Posts Tagged: George W. Bush

What the Bush Ed Dept Got Right

National scores on standardized reading tests continue to stagnate, but a Bush administration program helped students who previously performed the worst on these tests. (more…)

Discrimination on the Farm

The Washington Post’s Carrie Johnson reports that the Agriculture and Justice Departments have reached a $1.25 billion settlement in a class action lawsuit by black farmers who claim that the Ag. Dept. discriminated against black farmers in providing federal loans and subsidies. Johnson reports that black farmers first sued the federal government in 1997 and that some of these farmers were compensated in a $1 billion settlement with the Bill Clinton administration back in 1999.

There have been no subsequent settlements until now which raises the question of whether the Bush administration ignored the issue. In defense of the Bush administration, they continued the Clinton administration practice of having a civil rights director at the Ag. Dept. But it’s strange that 11 years went by before the next settlement — especially since Hispanic, Native American and women farmers issued lawsuits of their own in the Bush administration.

Year in Review: What Will Become of Dawn Johnsen?

Dawn Johnsen

Dawn Johnsen

The U.S. Senate concluded its 2009 session last week passing historic health care reform legislation. At the same time, however, the Senate effectively rejected six of Barack Obama’s nominations for administration leadership posts. By not approving these nominees in this year’s legislative session, Obama must either re-nominate the candidates next year — or choose to nominate a different candidate for their respective positions.

One such nominee is Dawn Johnsen, a constitutional law professor at Indiana University, whom Obama picked last January to head the Justice Dept’s Office of Legal Counsel. (more…)

The Meteoric Rise In Sex Offender Prosecutions

The Washington Post’s Jerry Markon has an unsettling piece about law enforcement officer’s failure to stop sex offenders from repeating their crimes even with the recent proliferation of state sex offender registries and tracking devices.  These problems derive from the astonishing rise in federal resources to prosecute sex offenders: (more…)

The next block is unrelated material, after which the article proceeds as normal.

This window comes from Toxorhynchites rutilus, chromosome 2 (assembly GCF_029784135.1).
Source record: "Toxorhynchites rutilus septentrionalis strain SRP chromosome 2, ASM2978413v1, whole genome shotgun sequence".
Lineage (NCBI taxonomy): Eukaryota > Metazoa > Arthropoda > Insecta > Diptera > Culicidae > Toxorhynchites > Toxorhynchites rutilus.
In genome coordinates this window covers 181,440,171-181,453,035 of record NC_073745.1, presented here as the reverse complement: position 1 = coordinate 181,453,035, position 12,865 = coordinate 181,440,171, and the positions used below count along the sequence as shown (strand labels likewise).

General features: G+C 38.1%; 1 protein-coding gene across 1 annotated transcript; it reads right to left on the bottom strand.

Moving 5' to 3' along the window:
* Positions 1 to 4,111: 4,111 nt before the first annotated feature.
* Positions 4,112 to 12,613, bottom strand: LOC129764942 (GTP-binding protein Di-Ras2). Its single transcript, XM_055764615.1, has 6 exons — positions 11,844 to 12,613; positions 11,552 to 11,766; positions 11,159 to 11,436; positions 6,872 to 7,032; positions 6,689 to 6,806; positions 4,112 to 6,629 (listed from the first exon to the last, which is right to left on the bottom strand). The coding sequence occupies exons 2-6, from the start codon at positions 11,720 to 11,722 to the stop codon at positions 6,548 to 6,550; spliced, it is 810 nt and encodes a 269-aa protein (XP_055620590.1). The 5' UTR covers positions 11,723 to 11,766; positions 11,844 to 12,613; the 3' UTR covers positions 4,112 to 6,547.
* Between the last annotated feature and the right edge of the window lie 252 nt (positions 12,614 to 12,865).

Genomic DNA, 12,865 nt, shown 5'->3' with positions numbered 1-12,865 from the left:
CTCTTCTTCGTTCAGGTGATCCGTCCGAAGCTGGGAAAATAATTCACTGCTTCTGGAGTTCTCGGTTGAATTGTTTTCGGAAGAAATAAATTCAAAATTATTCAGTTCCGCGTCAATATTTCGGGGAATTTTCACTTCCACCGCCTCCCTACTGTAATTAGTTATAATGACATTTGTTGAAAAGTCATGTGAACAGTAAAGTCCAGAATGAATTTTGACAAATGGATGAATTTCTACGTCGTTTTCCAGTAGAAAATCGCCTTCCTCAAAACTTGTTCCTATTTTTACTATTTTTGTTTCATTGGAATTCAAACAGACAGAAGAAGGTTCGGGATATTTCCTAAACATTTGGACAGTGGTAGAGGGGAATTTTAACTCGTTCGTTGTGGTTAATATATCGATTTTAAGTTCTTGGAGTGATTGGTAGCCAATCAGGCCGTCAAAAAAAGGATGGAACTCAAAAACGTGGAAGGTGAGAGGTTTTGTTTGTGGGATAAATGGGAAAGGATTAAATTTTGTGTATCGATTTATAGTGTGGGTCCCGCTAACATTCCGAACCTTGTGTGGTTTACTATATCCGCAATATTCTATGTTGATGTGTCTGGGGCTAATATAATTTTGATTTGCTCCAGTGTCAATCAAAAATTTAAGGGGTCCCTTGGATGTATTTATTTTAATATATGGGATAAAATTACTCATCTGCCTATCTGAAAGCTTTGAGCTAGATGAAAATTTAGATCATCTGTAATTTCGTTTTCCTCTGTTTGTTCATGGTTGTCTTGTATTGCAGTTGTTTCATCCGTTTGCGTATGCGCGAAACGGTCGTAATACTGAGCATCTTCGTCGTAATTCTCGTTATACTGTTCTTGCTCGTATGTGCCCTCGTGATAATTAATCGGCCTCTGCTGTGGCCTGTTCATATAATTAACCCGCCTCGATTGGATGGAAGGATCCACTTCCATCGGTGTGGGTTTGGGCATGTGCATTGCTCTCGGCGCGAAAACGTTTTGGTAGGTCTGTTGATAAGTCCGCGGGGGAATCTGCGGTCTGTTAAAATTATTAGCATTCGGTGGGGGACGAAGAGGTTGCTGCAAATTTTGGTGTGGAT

FDA Inspectors Not Eating Cheerios To Lower Their Cholesterol

The Washington Post’s Lyndsey Layton reports on the under-covered topic of what the Food and Drug Administration and Consumer Product Safety Commission have been up to in the Obama administration. George W. Bush and a Republican Congress eviscerated funding for both regulatory agencies and Bush appointed members to FDA and CPSC that were often from industry and often against the regulation of food, drugs and consumer products.

Obama has appointed more pro-regulatory leaders and so far they have enacted small but significant changes. Take the FDA’s regulation of Cheerios:

In their first few months on the job, FDA Commissioner Margaret A. Hamburg and deputy Joshua M. Sharfstein — both with backgrounds running public health agencies — notified General Mills that it was violating the law with its two-year-old marketing campaign that said Cheerios can lower cholesterol by 4 percent. The FDA said the company was essentially making a drug claim, which would require clinical studies and agency approval before a product is put on the market. The food giant has removed that claim from its Web site and a spokeswoman said it is in discussions with the FDA.

FDA regulates products that make up a 1/4 of the economy, including prescription drugs and medical devices like heart catheters, so they better be dealing with bigger issues than Cheerios. But this is the kind of role the federal government should play — General Mills shouldn’t be able to make some unsubstantiated health claim about Cheerios. That deceives consumers and distorts the market. It’s up to FDA, and CPSC, to keep companies honest.


Andrew von Eschenbach, the last Bush administration Food and Drug Agency Commissioner, and four New Jersey members of Congress inappropriately pressured FDA scientists to approve a patch for injured knees back in December, reports the New York Times’ Gardiner Harris and David M. Halfbinger. Here’s the good news: the FDA internally blew the whistle on this and is pulling the knee patch off the market. The Times reports that FDA has “never before publicly questioned the process behind one of its approvals, never admitted that a regulatory decision was influenced by politics, and never accused a former commissioner of questionable conduct.” FDA has also let the Institute of Medicine review the entire process by which it approve medical devices.